(a) any substance defined in § 101(14) of the Comprehensive Environmental Response, Compensation and Liability Act (CERCLA) of 1980 (but not including any substance regulated as a hazardous waste under subtitle C), and
(b) Petroleum, including crude oil or any fraction thereof that is liquid at standard conditions of temperature and pressure (60 degrees Fahrenheit and 14.7 pounds per square inch absolute). The term “regulated substance” includes but is not limited to petroleum and petroleum-based substances comprised of a complex blend of hydrocarbons derived from crude oil through processes of separation, conversion, upgrading, and finishing, such as motor fuels, jet fuels, distillate fuel oils, residual fuel oils, lubricants, petroleum solvents, and used oils.”
Temporarily Out of Use
A tank that is empty or contains product and/or abandoned but not currently in use. (Note: There are release detection, corrosion protection and financial responsibility requirements that may apply to these tanks.) According to federal UST regulation 40 CFR §280.70,
- “(a) When an UST system is temporarily closed, owners and operators must continue operation and maintenance of corrosion protection in accordance with §280.31, and any release detection in accordance with Subpart D. Subparts E and F must be complied with if a release is suspected or confirmed. However, release detection is not required as long as the UST system is empty. The UST system is empty when all materials have been removed using commonly employed practices so that no more than 2.5 centimeters (one inch) of residue, or 0.3 percent by weight of the total capacity of the UST system, remain in the system.
(b) When an UST system is temporarily closed for 3 months or more, owners and operators must also comply with the following requirements:
- (1) Leave vent lines open and functioning, and
(2) Cap and secure all other lines, pumps, manways, and ancillary equipment.
(c) When an UST system is temporarily closed for more than 12 months, owners and operators must permanently close the UST system if it does not meet either performance standards in §280.20 for new UST systems or the upgrading requirements in §280.21, (corrosion protection), except that the spill and overfill equipment requirements do not have to be met. Owners and operators must permanently close the substandard UST at the end of this 12-month period in accordance with §§280.71-280.74, unless the implementing agency provides an extension of the 12-month temporary closure period. Owners and operators must complete a site assessment in accordance with §280.72 before such an extension can be applied for.”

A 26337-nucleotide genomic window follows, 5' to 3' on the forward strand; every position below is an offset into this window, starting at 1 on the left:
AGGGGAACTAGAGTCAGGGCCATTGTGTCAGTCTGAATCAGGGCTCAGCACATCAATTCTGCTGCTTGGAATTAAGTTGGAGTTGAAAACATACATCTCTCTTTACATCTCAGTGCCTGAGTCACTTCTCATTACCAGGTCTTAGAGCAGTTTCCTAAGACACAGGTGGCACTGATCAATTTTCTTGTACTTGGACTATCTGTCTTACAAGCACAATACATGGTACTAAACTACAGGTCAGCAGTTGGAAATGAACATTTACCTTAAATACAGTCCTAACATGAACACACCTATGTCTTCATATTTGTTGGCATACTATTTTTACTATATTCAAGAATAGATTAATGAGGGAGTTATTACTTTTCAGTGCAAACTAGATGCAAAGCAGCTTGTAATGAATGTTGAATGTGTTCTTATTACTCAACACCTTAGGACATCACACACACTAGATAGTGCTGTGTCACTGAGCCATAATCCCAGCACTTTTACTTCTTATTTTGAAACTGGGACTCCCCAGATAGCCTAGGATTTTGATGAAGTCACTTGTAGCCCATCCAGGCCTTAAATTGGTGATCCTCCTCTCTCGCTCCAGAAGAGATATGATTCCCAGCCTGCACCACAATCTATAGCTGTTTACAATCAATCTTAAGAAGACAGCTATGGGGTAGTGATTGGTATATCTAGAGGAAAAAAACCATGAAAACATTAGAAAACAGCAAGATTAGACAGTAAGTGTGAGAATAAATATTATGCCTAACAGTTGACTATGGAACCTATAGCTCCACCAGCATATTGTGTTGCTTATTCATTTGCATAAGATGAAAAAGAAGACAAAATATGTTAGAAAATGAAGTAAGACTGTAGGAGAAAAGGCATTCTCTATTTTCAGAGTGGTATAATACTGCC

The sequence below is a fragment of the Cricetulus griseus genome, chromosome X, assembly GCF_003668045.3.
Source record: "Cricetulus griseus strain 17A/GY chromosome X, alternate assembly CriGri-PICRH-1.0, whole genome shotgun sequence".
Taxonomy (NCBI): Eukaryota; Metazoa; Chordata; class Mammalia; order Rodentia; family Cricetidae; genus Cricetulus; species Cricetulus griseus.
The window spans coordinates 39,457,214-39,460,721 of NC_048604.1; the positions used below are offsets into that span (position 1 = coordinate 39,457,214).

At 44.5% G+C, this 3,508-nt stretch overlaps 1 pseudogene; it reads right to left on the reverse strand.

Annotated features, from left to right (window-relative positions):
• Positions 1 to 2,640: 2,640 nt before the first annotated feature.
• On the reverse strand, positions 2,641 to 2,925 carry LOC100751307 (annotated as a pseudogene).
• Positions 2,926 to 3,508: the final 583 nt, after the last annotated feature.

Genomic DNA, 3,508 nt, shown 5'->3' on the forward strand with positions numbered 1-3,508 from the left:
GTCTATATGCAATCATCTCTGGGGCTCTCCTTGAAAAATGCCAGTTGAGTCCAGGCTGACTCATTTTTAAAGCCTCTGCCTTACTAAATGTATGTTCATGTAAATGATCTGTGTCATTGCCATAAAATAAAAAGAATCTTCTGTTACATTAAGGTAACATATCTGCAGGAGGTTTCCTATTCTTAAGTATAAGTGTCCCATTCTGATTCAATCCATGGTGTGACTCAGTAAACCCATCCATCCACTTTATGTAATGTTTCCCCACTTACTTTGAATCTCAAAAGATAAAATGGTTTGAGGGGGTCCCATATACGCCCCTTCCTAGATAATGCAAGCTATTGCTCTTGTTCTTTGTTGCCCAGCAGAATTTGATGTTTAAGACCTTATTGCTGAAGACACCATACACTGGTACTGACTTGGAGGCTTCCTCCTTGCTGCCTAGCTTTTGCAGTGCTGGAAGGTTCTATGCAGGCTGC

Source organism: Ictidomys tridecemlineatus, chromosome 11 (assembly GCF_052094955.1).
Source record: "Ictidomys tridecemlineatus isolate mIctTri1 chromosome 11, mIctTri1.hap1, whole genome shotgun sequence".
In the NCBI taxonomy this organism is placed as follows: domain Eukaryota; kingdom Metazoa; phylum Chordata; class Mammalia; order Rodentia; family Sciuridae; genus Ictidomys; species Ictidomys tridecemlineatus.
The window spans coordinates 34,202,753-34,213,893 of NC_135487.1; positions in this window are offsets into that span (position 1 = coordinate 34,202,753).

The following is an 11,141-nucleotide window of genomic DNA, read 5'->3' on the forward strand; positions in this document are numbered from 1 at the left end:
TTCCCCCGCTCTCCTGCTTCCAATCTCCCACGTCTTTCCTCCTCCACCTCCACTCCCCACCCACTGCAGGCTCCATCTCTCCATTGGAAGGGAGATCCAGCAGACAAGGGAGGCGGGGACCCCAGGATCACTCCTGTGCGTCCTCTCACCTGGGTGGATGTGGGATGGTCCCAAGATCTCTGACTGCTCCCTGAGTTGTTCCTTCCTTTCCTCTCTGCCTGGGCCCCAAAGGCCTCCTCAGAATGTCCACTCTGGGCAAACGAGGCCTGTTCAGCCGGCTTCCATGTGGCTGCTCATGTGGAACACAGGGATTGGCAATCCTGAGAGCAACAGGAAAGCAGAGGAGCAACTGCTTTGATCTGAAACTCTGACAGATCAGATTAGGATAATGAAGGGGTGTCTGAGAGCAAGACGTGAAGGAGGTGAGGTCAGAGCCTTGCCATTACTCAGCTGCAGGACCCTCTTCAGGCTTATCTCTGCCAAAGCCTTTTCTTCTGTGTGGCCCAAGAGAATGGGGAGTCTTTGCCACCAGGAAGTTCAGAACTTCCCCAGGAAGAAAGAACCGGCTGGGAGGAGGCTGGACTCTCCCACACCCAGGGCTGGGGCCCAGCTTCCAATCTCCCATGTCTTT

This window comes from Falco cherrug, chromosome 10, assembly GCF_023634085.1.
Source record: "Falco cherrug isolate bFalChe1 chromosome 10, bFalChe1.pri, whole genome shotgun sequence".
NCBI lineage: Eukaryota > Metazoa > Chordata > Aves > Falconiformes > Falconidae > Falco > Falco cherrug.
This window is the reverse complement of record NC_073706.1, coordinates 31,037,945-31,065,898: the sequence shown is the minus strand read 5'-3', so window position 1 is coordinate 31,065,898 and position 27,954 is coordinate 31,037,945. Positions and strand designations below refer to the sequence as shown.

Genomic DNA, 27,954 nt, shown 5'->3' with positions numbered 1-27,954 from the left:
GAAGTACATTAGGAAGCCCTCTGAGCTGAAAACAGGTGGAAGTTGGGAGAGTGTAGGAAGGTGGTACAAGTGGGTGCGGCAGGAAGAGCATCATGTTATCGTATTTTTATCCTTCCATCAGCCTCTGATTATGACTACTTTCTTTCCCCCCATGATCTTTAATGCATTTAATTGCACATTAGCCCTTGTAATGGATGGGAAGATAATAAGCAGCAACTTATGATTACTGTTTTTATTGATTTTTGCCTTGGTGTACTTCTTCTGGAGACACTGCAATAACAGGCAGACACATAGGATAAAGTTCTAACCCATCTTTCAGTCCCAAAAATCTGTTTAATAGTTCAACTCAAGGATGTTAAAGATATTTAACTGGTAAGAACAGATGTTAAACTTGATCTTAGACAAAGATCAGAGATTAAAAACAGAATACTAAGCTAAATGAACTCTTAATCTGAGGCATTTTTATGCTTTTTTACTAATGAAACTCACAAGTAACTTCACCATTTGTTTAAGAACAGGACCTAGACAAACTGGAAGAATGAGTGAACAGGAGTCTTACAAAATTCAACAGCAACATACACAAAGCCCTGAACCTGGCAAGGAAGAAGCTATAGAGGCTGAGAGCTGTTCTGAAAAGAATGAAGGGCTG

UST systems that are federally regulated
According to Section 9001 of RCRA’s Subtitle I, federally regulated UST systems are defined as “any one or combination of tanks (including underground pipes connected thereto) which is used to contain an accumulation of regulated substances, and the volume of which (including the volume of the underground pipes connected thereto) is 10 percent or more beneath the surface of the ground.” They do NOT include:
- farm or residential tank of 1,100 gallons or less capacity used for storing motor fuel for noncommercial purposes
- tank used for storing heating oil for consumptive use on the premises where stored
- septic tank
- pipeline facility (including gathering lines) regulated under the natural Gas Pipeline Safety Act of 1968 or the hazardous Liquid Pipeline Safety Act of 1979 or which is an intrastate pipeline facility regulated under State laws comparable to the provision of law as stated in these Acts.
- Surface impoundment, pit, pond or lagoon
- Storm water or wastewater collection system
- Flow-through process tank
- Liquid trap or associated gathering lines directly related to oil or gas production and gathering operations
- Storage tank situated in an underground area (such as a basement, cellar, mineworking, drift, shaft or tunnel) if the storage tank is situated upon or above the surface of the floor
Also excluded are:
- Above ground tanks
- Oil-water separators
- Propane tanks